Glyphosate has been found unlikely to pose a carcinogenic risk to humans by Codex Alimentarius, the international reference body on food safety, as well as by national authorities around the world, including the European Food Safety Authority and Health Canada. Glyphosate is authorized for use in over 130 countries, including Italy. Canadian exports of durum wheat consistently meet all EU MRLs. In the case of glyphosate, the MRL established in Canada is, in fact, stricter than that established in the EU. Ongoing monitoring by the Government of Canada of grain for export and for domestic consumption confirm that Canadian durum wheat consistently complies with Canadian and EU MRLs.

Will CETA threaten Italian Small and Medium sized businesses?

No.

On the contrary, CETA will provide new opportunities for SMEs by way of comprehensive tariff elimination, simplified border procedures, expanded access for services providers, including temporary entry for independent professionals and contract services supplier, and greater access to government procurement markets, including sub-national levels of government and utilities.

SMEs indicate that regulatory hurdles can pose particularly significant barriers to exporting. In response to this, CETA should improve regulatory cooperation between regulatory authorities in Canada and the EU by establishing an annual dialogue on regulatory matters. Further, in some product areas, CETA will provide for a protocol on conformity assessment that will allow SMEs to have their products tested and certified to Canadian standards within the EU.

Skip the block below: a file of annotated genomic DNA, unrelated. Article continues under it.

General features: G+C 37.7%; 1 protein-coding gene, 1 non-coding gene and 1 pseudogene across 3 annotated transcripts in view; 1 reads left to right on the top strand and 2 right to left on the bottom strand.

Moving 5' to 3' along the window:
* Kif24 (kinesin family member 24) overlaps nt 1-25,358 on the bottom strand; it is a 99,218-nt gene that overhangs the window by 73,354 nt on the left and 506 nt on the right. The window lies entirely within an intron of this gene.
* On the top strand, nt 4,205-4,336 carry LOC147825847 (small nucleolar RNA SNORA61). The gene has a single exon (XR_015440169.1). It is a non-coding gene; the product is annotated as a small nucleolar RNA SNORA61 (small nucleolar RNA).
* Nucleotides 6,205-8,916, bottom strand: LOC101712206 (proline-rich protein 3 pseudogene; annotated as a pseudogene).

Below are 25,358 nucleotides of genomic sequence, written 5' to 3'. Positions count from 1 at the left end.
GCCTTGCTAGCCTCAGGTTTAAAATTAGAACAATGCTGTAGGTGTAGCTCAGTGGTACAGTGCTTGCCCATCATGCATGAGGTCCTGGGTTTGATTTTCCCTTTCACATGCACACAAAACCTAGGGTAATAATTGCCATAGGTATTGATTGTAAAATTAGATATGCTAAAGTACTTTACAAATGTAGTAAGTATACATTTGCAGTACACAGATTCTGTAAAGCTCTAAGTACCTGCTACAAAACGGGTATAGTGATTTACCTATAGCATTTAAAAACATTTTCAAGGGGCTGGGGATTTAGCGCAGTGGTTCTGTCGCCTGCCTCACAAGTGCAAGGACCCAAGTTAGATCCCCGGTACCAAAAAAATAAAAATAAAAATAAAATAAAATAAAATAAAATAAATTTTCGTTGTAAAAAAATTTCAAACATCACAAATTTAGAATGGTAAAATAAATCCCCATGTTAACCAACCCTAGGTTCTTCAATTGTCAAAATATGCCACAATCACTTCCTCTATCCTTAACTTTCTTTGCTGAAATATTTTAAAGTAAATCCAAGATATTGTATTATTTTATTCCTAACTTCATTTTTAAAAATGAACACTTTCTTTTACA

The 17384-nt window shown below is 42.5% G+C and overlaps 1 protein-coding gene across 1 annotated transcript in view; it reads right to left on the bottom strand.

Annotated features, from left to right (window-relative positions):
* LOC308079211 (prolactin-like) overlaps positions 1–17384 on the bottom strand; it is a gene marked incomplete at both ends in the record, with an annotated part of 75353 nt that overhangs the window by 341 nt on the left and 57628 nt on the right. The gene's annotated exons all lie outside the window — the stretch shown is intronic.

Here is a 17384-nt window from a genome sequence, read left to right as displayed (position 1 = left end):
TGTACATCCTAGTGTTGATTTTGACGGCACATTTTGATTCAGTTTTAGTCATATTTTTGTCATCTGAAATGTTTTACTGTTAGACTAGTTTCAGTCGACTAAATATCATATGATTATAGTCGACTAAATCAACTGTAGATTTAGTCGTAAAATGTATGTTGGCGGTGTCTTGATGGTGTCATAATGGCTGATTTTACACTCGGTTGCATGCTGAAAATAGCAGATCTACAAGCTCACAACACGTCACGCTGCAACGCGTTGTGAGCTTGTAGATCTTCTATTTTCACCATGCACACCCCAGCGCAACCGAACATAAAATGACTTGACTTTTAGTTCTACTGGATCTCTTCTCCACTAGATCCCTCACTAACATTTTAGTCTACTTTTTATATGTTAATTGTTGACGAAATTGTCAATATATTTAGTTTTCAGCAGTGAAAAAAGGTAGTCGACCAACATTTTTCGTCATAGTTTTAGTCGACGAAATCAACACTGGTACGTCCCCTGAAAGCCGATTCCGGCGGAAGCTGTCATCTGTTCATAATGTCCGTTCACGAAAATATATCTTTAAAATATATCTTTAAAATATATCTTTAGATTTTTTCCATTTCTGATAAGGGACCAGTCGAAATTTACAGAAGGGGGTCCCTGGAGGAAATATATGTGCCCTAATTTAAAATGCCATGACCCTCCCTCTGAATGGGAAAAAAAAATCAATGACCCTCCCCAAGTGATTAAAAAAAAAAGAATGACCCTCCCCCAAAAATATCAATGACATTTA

Canada’s Progressive Trade Agenda promotes a global trading system that reflects an inclusive and progressive approach, including through better addressing the needs of SMEs. Through the CETA mechanisms, a priority for Canada will be to work with the EU and its Member States to identify ways in which the CETA can be used to better support SMEs.

At the inaugural CETA Joint Committee meeting in Montreal on September 26, 2018, Canada and the EU signed a recommendation on Small- and Medium-sized Enterprises (SMEs), which seeks to make it easier for Canadian and EU SMEs to benefit from increased trade and investment. The recommendation can be viewed here: http://www.international.gc.ca/trade-commerce/trade-agreements-accords-commerciaux/agr-acc/ceta-aecg/rec-003.aspx?lang=eng

Does CETA protect a government's right to regulate?

Yes. This right is clearly stated in the preamble of the Agreement.

The CETA Investment Chapter also reaffirms a government's right to regulate for legitimate policy objectives; for example for the protection of safety, health or the environment.

The core investment obligations of CETA – national treatment, most-favoured nation treatment, fair and equitable treatment and the protection against expropriation – have been carefully drafted to ensure the continued right of governments to regulate in the public interest.

Notwithstanding CETA's provisions, EU investors in Canada, and Canadian investors in the EU, must abide by the laws and regulations of the host country.